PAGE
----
you –  enjoy your cup of gahwa (traditional Arabic coffee) in the shade of an old tree while the languid air swoons around you in the middle of a lazy morning or peaceful afternoon. This old-world charm is one of the few authentic examples Dubai has of a life gone by, when her people would meet and take refuge in tea houses, not just to escape the heat of the day but to bond with each other, relax and talk business. It opened in 1997 and remains an oasis of peace and calm where tourists and locals come, time and again, to journey back to the city’s past and explore its cultural heritage. As for the food, enjoy the medley of Arabic salads, pastries, Emirati hot and cold appetizers and meat dishes. And, not to mention, the selection of beverages,
traditional sweets and kid’s options.

5. Ana Restaurant

Emirati restaurants have always stuck to their classic hits, but Ana reimagines beyond the regular roots and can be easily considered as a modern Emirati restaurant. Ana elevates the dining experience with creative cooking, blending different worlds together to create unique dishes. Food is actually a work of art here
and Instagram worthy. They have introduced new dishes by experimenting with recipes to give diners a modern experience. You need to try Mbahar Lamb, slow cooked lamb shank in creamy curry sauce with saffron rice, fried mixed nuts and onions. The interiors are chic and sleek, but very comfy and it’s conveniently located in The Dubai Mall which means you can get to shop before or after as well. It’s also
the first restaurant that offers perfumes to sample at the end of your meal. Fragrance is actually very much part of Emirati tradition. Applying some scent on skin and clothes, before leaving home, is a long-standing ritual and a great touch to the cultural experience dining there.

Ana Restaurant

6. Al Farnar

There are three in Dubai, the first was launched in Dubai Festival Hall several years ago. The next was in Al Barsha Pond Park overlooking a beautiful view of the park, with a seating capacity of more than 500. In fact, this one is considered the biggest seafood restaurant in UAE. The latest branch is in Al Seef on Dubai Creek where modern Dubai meets its traditional counterpart. They also recently branched out to London, next to Gloucester Road tube station in south west London. Al Fanar is best known for its décor having an ambience of Dubai in the 1960s. The décor reminisces a bygone era when tents, barasti huts and clay-built homes housed fishermen, pearl merchants and Bedouins. The style of the restaurants revives memories of Dubai when it was a small town on the shore of the Arabian Gulf. The authentic Emirati cuisine shares similarities with Indian and Persian cuisines. Enjoy a hearty Arabic breakfast tray that consists of dishes like eggs sunny side up, nashif (ground beef with spices), shakshuka (scrambled egg with tomatoes and peppers) and chebab (Emirati pancakes), grilled seafood, kebabs, soups and salads. Tuck in to tantalising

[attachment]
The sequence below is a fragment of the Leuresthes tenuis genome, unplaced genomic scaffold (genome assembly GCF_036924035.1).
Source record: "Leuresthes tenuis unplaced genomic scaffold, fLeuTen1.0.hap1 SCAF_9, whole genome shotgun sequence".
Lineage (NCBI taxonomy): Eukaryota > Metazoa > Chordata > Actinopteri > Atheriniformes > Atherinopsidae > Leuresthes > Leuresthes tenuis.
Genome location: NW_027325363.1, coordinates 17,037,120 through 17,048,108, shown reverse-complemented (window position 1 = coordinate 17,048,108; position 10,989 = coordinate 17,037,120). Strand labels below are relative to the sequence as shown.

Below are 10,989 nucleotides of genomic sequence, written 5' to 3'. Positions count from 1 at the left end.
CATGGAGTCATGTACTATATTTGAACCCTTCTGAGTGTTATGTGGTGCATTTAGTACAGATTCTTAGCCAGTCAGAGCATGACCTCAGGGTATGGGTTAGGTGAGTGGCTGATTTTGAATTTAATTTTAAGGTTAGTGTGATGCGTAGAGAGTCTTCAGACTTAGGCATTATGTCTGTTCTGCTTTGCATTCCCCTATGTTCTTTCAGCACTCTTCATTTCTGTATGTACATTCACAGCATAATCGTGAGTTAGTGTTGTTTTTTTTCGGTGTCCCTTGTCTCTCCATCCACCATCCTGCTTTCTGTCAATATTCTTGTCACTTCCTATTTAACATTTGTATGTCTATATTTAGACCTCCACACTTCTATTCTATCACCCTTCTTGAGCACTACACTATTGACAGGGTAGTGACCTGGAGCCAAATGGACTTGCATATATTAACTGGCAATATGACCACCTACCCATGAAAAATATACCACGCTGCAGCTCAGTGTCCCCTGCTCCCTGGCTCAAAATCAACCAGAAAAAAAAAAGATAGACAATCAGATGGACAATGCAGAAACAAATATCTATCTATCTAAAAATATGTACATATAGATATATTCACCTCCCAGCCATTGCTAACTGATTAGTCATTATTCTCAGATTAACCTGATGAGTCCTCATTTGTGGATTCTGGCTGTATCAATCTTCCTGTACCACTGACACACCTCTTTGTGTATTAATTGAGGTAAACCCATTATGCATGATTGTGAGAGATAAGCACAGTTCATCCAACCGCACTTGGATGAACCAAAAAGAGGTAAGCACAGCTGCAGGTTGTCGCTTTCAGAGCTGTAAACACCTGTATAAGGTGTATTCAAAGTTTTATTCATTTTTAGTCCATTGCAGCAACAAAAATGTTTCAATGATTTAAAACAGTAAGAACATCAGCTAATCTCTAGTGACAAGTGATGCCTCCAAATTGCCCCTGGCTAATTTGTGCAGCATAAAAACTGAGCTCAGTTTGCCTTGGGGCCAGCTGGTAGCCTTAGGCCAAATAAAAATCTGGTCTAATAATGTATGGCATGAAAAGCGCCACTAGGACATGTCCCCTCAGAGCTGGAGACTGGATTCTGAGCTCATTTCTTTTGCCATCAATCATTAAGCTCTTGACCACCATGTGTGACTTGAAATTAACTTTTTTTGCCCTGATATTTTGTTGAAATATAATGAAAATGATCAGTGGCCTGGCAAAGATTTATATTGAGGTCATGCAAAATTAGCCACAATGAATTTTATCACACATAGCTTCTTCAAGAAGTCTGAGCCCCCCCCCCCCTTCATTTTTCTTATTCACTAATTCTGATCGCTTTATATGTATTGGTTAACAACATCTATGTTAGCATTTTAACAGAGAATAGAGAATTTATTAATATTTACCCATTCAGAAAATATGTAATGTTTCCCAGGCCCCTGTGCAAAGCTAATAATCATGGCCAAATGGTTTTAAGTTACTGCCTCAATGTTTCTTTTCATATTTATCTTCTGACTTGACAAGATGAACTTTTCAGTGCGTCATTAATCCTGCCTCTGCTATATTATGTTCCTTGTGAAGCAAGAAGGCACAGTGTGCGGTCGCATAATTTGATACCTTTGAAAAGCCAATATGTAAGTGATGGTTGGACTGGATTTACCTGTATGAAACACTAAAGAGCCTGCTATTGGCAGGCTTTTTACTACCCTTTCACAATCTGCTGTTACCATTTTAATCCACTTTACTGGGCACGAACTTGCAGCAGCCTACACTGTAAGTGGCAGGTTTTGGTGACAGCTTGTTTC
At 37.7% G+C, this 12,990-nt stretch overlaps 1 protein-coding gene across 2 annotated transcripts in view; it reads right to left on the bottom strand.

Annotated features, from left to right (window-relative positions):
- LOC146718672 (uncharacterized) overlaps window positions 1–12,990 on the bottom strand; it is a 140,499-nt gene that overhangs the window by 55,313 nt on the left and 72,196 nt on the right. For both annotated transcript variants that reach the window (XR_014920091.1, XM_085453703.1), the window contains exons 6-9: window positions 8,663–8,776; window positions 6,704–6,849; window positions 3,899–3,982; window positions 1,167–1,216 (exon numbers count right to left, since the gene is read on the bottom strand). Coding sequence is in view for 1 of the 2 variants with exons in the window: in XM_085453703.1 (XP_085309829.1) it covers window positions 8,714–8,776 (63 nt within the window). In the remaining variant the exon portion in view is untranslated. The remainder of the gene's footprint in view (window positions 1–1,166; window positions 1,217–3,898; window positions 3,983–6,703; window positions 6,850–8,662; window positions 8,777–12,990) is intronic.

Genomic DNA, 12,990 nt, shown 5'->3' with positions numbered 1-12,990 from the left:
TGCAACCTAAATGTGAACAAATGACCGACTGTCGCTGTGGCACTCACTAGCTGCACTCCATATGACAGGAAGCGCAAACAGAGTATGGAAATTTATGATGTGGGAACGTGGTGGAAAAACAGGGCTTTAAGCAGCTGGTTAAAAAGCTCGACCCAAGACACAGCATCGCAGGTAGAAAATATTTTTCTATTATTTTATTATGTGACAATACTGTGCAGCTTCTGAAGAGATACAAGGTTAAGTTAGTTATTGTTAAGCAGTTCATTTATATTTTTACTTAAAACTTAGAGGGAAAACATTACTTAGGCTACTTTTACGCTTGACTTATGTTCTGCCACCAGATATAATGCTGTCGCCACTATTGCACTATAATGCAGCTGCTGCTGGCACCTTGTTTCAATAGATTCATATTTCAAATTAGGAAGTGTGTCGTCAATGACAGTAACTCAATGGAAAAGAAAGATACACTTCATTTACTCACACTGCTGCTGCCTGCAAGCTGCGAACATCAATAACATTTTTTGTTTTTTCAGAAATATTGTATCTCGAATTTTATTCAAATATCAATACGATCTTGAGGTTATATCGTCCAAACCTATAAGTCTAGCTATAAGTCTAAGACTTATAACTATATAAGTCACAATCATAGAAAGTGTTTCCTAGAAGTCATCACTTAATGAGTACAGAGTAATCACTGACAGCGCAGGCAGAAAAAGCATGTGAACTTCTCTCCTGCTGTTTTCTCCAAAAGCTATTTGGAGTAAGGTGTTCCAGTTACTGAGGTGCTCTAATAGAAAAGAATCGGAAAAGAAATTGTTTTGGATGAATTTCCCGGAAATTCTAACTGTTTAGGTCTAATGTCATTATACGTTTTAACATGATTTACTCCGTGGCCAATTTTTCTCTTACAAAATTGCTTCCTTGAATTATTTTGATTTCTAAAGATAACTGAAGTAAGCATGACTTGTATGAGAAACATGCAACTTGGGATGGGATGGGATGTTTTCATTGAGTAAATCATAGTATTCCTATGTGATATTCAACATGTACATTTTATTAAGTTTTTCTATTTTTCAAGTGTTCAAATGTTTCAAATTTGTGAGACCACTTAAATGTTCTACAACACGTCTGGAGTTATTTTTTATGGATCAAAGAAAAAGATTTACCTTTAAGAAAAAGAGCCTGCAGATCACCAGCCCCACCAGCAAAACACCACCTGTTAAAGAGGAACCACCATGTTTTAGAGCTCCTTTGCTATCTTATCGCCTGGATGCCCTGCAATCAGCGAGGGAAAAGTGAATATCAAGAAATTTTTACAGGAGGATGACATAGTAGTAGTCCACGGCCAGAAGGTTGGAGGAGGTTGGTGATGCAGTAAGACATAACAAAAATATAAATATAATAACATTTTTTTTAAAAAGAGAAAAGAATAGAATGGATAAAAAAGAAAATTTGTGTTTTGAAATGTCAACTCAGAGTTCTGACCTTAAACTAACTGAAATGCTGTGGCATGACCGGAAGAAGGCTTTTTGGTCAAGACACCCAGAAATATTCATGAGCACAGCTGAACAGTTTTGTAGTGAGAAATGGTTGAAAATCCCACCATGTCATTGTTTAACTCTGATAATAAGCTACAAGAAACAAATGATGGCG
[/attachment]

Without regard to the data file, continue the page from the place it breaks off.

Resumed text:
sweets consisting of mainly dates, saffron and cardamom dishes.

7. Khan Murjan

In Wafi Mall, Khan Murjan restaurant is in the heart of a traditional souk. Inspired by an infamous ancient subterranean souk, in Baghdad, it draws on all four corners of the Arab world, with influences from Egyptian, Syrian, Turkish and Moroccan architectural styles. The focal point is the marble courtyard and the Umawi architecture which provides a stunning backdrop to the social hub of the souk, where people can gather for breakfast, lunch or dinner. The open roof brings in a beautiful breeze in the cooler months, but it’s designed in such a way that it’s quite pleasant even in the summer months. The restaurant serves food made from the freshest ingredients using traditional cooking techniques to create a menu that offers delicious authentic Arabic dishes. Try the Turkish lentil soup, sheesh tawook, fattoush, falafel, and warm fresh breads. Juices are fresh including the sugarcane which is sweet without added sugar.